Sand covers so much of the earth’s surface that shipping it across borders—even uncontested ones—seems extreme. But sand isn’t just sand, it turns out. In the industrial world, it’s “aggregate,” a category that includes gravel, crushed stone, and various recycled materials. Natural aggregate is the world’s second most heavily exploited natural resource, after water, and for many uses the right kind is scarce or inaccessible. In 2014, the United Nations Environment Programme published a report titled “Sand, Rarer Than One Thinks,” which concluded that the mining of sand and gravel “greatly exceeds natural renewal rates” and that “the amount being mined is increasing exponentially, mainly as a result of rapid economic growth in Asia.”
Pascal Peduzzi, a Swiss scientist and the director of one of the U.N.’s environmental groups, told the BBC last May that China’s swift development had consumed more sand in the previous four years than the United States used in the past century. In India, commercially useful sand is now so scarce that markets for it are dominated by “sand mafias” — criminal enterprises that sell material taken illegally from rivers and other sources, sometimes killing to safeguard their deposits. In the United States, the fastest-growing uses include the fortification of shorelines eroded by rising sea levels and more and more powerful ocean storms — efforts that, like many attempts to address environmental challenges, create environmental challenges of their own.
Aggregate is the main constituent of concrete (eighty per cent) and asphalt (ninety-four per cent), and it’s also the primary base material that concrete and asphalt are placed on during the building of roads, buildings, parking lots, runways, and many other structures. A report published in 2004 by the American Geological Institute said that a typical American house requires more than a hundred tons of sand, gravel, and crushed stone for the foundation, basement, garage, and driveway, and more than two hundred tons if you include its share of the street that runs in front of it. A mile-long section of a single lane of an American interstate highway requires thirty-eight thousand tons. The most dramatic global increase in aggregate consumption is occurring in parts of the world where people who build roads are trying to keep pace with people who buy cars. Chinese officials have said that by 2030 they hope to have completed a hundred and sixty-five thousand miles of roads — a national network nearly three and a half times as long as the American interstate system.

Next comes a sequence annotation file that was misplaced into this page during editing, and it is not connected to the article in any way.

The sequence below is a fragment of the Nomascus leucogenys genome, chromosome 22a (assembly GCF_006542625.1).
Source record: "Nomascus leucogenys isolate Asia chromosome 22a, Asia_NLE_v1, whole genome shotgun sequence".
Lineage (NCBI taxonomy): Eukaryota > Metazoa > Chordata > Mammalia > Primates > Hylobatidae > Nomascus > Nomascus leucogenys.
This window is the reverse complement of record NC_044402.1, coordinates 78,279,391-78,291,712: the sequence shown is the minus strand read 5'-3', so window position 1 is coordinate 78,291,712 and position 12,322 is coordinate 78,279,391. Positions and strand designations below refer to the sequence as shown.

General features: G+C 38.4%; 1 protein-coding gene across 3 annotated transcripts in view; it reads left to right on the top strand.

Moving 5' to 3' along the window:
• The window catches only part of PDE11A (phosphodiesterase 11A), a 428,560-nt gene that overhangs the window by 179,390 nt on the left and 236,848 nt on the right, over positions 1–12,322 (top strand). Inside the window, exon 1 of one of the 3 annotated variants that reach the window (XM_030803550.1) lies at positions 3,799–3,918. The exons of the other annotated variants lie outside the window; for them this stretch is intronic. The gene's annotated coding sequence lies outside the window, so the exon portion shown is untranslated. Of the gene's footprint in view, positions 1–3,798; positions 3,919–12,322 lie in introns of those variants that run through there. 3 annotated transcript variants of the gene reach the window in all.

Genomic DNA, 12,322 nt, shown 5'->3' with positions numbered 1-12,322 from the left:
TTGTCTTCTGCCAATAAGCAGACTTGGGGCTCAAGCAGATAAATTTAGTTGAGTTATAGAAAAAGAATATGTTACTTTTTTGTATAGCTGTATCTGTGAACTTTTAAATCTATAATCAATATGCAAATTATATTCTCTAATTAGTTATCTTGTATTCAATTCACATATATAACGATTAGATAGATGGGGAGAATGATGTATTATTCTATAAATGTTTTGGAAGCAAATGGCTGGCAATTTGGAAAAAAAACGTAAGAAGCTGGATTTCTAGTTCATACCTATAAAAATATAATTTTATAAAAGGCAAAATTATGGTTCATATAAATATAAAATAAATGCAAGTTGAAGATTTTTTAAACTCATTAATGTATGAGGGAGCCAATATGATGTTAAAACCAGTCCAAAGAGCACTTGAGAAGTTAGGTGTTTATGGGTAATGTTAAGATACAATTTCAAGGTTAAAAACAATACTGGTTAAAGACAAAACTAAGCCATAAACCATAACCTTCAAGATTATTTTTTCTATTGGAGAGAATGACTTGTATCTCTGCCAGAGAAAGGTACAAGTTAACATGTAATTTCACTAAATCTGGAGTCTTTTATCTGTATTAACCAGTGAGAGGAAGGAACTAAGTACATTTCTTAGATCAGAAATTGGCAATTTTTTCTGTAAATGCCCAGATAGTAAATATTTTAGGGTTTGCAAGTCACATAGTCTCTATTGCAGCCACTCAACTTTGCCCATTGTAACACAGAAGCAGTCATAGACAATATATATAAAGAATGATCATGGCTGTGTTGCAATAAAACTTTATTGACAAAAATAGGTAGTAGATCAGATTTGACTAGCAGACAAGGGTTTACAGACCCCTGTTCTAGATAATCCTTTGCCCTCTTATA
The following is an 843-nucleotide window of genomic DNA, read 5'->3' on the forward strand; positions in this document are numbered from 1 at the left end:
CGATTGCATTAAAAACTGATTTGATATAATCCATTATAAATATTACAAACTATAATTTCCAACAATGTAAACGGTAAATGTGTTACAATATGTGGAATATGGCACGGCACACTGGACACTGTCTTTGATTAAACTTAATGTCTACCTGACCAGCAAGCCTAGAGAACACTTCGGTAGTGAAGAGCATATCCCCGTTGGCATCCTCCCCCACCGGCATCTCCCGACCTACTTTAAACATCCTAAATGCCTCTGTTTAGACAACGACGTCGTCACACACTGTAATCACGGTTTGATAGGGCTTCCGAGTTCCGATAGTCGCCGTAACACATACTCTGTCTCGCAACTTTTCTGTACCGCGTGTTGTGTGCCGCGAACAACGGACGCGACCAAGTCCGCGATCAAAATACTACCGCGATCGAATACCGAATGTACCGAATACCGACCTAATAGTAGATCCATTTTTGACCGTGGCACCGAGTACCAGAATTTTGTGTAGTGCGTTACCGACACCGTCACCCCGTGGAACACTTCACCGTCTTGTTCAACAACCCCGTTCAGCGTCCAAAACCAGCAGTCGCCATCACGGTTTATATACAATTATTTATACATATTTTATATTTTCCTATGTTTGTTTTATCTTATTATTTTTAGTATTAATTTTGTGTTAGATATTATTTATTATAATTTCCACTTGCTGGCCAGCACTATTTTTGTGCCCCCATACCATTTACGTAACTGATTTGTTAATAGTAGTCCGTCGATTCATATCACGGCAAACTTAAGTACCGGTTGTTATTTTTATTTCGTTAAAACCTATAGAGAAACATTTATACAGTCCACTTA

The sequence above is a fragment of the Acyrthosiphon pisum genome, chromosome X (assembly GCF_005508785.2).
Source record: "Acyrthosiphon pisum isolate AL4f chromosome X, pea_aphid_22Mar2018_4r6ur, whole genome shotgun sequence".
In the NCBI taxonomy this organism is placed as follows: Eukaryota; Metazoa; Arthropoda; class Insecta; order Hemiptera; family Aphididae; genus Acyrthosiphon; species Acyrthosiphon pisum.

Windowpanes, wineglasses, and cell-phone screens are made from melted sand. Sand is used for filtration in water-treatment facilities, septic systems, and swimming pools. Oil and gas drillers inject large quantities of hard, round sand into fracked rock formations in order to hold the cracks open, like shoving a foot in the door. Railroad locomotives drop angular sand onto the rails in front of their wheels as they brake, to improve traction. Australia and India are major exporters of garnet sand, which is crushed to make an abrasive material used in sandblasting and by water-jet cutters. Foundries use sand to form the molds for iron bolts, manhole covers, engine blocks, and other cast-metal objects. I once visited a foundry in Arizona whose products included parts for airplanes, cruise missiles, and artificial hip joints, and I watched a worker pouring molten stainless steel into a mold that had been made by repeatedly dipping a wax pattern into a ceramic slurry and then into sand. The work area was so hot that I nervously checked my arm, because I thought my shirt was on fire. Factories that produce plate glass — by pouring thin layers of molten silica onto baths of molten tin — can be hotter.
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Moving from global geology to the body’s internal flora, I commend Kyle Frischkorn’s tour of the microbiome in the human gut, “You Are What You Eat, And What You Eat Is Millions of Microbes,” published in Smithsonian magazine.
“Poop is nothing short of a scientific miracle,” he begins, then makes his case with a quick survey of all we’ve learned by studying fresh human samples of same. I highlight that right away because this particular article might not be the one you save to read over lunch.
Much of it deals with Rob Knight, founder of the American Gut Project, which in the last five years has enlisted 9,000 volunteers to send cash and/or fecal samples to a research team which has now used DNA analysis to “create the first census of the 40 trillion or so bacteria that call our guts their home.”
The origins of those bacteria are well understood — we’re ingesting them all day long via food and all the other things we put into our mouths, not always with full awareness. What interests the researchers is understanding what drives an amazing diversity in gut microbiomes from one belly to the next.
For the study, volunteers had self-reported their diets, with the vast majority following omnivorous diets, and less than 3 percent each identifying as “vegetarian” or “vegan.” When researchers crunched the numbers, however, they found no discernible correlations between gut communities and those with seemingly similar diets.